Early in the pandemic, the U.S. stock of N95s was too depleted even to meet the sudden, dire needs of front-line health-care workers. The Centers for Disease Control and Prevention told us to save the most protective masks for essential workers and sew our own.
After two years of ramped-up production, high-quality N95s are widely available to consumers, and the Strategic National Stockpile contains more than 750 million.
Some experts recommended that more people wear them after the delta variant emerged last summer, and on Jan. 14, the CDC updated its recommendations to tout their effectiveness and remove caveats about short supply. The White House plans to give away 400 million N95s in the next few weeks to help stifle the spread of the highly transmissible omicron variant of the novel coronavirus.
How N95 masks work
It is made of polypropylene fibers that are 1/50th the size of a human hair, blown together in a random web to create an obstacle course for particles.
N95s come in several shapes and carry a mark from the National Institute for Occupational Safety and Health (NIOSH) to show that they are authentic. Some look like domes, others a bit like duck bills. This flat-fold, three-panel type is popular in hospitals.
It is made of polypropylene fibers that are 1/50th the size of a human hair, blown together in a random web to create an obstacle course for particles.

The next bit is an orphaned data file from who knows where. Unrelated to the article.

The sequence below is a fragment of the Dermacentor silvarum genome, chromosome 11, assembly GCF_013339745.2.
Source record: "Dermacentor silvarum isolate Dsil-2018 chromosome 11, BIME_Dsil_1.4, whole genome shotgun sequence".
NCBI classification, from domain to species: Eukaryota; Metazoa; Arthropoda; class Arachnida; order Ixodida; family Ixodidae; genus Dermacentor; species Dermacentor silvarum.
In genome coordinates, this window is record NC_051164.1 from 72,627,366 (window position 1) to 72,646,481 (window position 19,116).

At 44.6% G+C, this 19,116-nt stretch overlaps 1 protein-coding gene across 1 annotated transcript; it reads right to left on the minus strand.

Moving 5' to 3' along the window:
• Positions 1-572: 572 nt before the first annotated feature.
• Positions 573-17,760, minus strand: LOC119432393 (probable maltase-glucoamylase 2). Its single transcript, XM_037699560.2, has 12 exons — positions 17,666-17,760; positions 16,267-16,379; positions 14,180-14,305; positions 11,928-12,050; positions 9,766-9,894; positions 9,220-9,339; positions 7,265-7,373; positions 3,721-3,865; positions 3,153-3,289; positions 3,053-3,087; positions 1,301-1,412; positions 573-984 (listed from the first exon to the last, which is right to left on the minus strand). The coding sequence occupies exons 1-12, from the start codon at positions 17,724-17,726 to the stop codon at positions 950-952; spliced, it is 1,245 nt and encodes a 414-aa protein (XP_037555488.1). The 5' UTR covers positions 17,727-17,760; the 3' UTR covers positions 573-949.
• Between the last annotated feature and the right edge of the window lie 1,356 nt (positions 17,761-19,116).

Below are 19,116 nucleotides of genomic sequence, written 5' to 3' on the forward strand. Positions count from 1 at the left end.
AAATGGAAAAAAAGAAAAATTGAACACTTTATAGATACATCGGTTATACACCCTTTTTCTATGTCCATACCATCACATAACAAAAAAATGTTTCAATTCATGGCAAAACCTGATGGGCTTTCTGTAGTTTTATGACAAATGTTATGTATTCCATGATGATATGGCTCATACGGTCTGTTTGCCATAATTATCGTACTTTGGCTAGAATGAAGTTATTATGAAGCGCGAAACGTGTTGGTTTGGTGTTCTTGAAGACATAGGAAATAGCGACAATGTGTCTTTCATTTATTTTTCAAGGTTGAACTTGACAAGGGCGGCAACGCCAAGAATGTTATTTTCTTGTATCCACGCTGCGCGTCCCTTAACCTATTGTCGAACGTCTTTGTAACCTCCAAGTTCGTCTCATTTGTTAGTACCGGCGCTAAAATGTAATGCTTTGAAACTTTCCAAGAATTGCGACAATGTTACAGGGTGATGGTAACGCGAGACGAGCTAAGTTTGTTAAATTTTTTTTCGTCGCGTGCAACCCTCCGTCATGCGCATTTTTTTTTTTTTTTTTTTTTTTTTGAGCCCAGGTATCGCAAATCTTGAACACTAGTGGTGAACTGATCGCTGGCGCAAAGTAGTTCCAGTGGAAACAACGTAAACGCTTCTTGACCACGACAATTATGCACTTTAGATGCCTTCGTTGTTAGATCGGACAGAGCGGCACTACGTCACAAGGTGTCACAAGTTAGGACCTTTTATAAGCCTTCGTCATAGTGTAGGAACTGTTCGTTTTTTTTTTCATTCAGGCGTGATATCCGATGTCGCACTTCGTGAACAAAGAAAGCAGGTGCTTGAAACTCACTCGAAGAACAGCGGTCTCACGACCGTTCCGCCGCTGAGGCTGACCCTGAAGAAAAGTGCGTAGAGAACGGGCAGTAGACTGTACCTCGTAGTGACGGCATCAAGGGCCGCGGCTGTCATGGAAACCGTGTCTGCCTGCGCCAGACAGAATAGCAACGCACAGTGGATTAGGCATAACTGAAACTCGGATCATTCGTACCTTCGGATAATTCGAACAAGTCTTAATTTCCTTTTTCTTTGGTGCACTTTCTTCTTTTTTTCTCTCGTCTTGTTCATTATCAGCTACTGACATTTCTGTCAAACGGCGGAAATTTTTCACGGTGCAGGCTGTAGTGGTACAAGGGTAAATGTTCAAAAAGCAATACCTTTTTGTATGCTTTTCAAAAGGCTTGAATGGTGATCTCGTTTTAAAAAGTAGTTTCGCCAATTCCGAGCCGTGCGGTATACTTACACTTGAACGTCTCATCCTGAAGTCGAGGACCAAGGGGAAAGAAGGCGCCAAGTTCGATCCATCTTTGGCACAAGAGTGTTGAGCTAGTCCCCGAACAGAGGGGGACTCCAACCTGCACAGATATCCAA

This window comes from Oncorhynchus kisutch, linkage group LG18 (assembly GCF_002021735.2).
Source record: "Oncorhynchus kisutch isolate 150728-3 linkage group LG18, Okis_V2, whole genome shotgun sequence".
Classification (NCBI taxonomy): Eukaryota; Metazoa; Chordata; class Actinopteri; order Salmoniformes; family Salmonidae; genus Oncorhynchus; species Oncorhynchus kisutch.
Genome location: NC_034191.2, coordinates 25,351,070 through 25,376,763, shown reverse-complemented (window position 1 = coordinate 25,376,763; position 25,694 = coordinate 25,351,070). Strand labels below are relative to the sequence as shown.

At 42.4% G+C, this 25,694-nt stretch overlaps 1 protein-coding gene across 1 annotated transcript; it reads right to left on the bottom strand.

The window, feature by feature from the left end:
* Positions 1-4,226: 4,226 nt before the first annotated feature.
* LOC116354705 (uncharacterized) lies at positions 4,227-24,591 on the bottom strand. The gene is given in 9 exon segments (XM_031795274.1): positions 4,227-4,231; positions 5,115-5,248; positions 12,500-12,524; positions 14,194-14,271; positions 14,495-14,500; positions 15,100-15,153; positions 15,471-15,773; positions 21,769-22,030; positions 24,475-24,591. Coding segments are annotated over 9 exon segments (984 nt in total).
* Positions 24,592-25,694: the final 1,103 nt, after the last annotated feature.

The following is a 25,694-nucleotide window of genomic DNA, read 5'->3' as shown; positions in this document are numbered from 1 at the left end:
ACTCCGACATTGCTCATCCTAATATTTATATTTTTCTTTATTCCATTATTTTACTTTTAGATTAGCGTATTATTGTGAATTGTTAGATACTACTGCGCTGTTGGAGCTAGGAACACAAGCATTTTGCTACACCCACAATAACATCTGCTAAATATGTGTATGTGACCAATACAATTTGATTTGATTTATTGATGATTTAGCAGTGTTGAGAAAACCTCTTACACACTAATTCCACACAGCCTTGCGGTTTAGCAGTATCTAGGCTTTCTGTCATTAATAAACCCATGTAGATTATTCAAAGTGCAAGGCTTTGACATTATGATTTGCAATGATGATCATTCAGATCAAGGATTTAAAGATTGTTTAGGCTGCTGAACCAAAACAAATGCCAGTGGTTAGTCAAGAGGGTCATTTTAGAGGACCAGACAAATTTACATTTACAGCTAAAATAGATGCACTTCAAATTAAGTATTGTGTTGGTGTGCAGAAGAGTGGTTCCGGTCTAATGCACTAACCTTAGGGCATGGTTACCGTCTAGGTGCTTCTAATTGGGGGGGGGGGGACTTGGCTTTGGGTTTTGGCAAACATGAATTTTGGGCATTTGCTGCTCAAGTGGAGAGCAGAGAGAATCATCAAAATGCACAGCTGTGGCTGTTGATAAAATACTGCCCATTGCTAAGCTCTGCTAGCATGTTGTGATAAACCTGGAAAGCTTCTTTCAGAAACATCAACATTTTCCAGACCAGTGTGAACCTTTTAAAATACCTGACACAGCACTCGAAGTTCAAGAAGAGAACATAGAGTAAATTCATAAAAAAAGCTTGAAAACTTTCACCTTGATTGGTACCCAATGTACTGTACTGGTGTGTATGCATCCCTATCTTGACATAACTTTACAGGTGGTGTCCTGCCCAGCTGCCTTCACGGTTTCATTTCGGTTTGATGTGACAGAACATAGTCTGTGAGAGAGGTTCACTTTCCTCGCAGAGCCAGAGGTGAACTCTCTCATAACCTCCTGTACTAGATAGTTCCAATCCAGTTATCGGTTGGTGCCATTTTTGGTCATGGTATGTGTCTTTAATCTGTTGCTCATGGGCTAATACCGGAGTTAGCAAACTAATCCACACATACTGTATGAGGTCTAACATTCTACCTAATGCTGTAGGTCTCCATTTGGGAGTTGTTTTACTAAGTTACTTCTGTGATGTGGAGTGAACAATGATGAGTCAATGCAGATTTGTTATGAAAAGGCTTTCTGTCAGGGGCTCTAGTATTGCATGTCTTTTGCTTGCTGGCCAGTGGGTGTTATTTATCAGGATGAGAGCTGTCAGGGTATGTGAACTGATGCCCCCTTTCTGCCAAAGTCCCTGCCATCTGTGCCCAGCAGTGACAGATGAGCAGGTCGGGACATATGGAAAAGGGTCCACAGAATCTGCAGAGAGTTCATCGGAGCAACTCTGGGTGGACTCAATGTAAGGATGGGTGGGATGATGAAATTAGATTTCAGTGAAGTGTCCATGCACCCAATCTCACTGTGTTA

Air flows in and out of the microscopic spaces between the fibers, allowing the wearer to breathe.
The fibers carry an electrostatic charge that attracts passing particles like a magnet. Large particles bump into the fibers and easily become trapped. The more particles are captured, the denser and more effective the fibers become.
The tiniest particles can move between fibers, but they are constantly jostled by air molecules. All that pinging around makes them likely to eventually hit a fiber and become trapped as well.
The most difficult particles to capture are small enough to slip between fibers but stout enough that they don’t bounce around a lot. Coronaviruses typically fit into this midsize category. However, the electrostatic charge is effective at grabbing particles of all sizes out of the air.
Who should not wear an N95?